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Shón-ka, The Dog, Chief of the Bad Arrow Points Band

1832 George Catlin Born: Wilkes-Barre, Pennsylvania 1796 Died: Jersey City, New Jersey 1872 oil on canvas 29 x 24 in. (73.7 x 60.9 cm) Smithsonian American Art Museum Gift of Mrs. Joseph Harrison, Jr. 1985.66.85 Not currently on view


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Little Bear, Steep Wind, and the Dog, who sat for George Catlin during his 1832 Missouri River trip, provided him with a story that dramatized the power of his painterly “medicine.” While Catlin was working on Little Bear’s portrait, a three-quarter view that concealed nearly half his face, the Dog stopped by and observed that Little Bear was “but half a man.” Catlin later described the tragedy sparked by the Dog’s insult: “[Little Bear’s] wife screamed; but it was too late. The gun was in his hand, and he sprang out of the door---both drew and simultaneously fired! The Dog fled uninjured; but the Little Bear lay weltering in his blood (strange to say!) with all that side of his face entirely shot away, which had been left out of the picture; and, according to the prediction of the Dog, ‘good for nothing;’ carrying away one half of the jaws, and the flesh from the nostrils and corner of the mouth, to the ear, including one eye, and leaving the jugular vein entirely exposed.” (Catlin, Letters and Notes, vol. 2, no. 55, 1841; reprint 1973)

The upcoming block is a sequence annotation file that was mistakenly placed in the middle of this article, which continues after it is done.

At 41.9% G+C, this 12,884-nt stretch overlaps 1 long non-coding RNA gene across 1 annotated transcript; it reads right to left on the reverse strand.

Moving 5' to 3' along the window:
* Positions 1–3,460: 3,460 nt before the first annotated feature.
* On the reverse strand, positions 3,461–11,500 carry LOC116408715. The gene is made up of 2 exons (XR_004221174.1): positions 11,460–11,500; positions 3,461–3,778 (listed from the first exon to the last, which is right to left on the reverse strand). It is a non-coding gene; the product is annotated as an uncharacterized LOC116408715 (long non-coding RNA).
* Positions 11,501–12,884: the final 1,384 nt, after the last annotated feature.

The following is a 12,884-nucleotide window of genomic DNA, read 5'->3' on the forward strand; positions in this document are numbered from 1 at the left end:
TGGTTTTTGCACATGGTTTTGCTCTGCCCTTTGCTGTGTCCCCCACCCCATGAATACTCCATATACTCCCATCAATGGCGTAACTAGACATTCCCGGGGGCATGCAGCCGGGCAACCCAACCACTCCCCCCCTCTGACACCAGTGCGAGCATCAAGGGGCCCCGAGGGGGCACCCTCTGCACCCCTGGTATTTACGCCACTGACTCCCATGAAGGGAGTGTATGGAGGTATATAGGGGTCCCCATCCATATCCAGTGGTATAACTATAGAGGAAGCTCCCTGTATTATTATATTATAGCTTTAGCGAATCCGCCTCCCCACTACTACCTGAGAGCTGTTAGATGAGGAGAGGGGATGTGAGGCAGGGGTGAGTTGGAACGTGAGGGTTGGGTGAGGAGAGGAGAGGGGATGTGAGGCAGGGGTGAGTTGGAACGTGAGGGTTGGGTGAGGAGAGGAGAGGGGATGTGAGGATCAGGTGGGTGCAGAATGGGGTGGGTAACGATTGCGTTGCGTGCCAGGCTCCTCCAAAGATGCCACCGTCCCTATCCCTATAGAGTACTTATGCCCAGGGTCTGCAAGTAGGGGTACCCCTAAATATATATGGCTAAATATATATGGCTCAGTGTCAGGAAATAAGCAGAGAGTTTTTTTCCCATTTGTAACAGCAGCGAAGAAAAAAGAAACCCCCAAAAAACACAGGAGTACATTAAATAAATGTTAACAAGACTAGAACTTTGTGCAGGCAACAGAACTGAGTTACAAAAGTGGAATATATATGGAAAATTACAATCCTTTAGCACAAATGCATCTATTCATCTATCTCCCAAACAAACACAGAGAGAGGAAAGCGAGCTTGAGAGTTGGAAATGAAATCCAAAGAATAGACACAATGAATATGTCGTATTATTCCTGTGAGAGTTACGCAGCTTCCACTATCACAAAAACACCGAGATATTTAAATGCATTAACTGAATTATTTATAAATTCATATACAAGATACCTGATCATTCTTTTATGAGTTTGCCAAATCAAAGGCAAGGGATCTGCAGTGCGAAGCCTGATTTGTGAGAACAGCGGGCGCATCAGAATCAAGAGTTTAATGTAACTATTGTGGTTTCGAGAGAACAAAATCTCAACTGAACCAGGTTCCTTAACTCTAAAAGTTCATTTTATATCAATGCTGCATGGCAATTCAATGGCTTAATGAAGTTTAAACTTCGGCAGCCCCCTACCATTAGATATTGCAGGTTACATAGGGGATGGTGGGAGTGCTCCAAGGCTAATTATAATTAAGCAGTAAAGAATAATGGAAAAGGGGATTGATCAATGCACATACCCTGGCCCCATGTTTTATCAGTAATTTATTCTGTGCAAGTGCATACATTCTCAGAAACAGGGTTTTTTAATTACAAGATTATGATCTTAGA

Keywords

Dress - ethnic - Indian dress

Ethnic - Indian - Dakota

Ethnic - Indian - Sioux

Portrait male - Dog

Portrait male - Dog - bust

painting

paint - oil

fabric - canvas

metal - aluminum - support added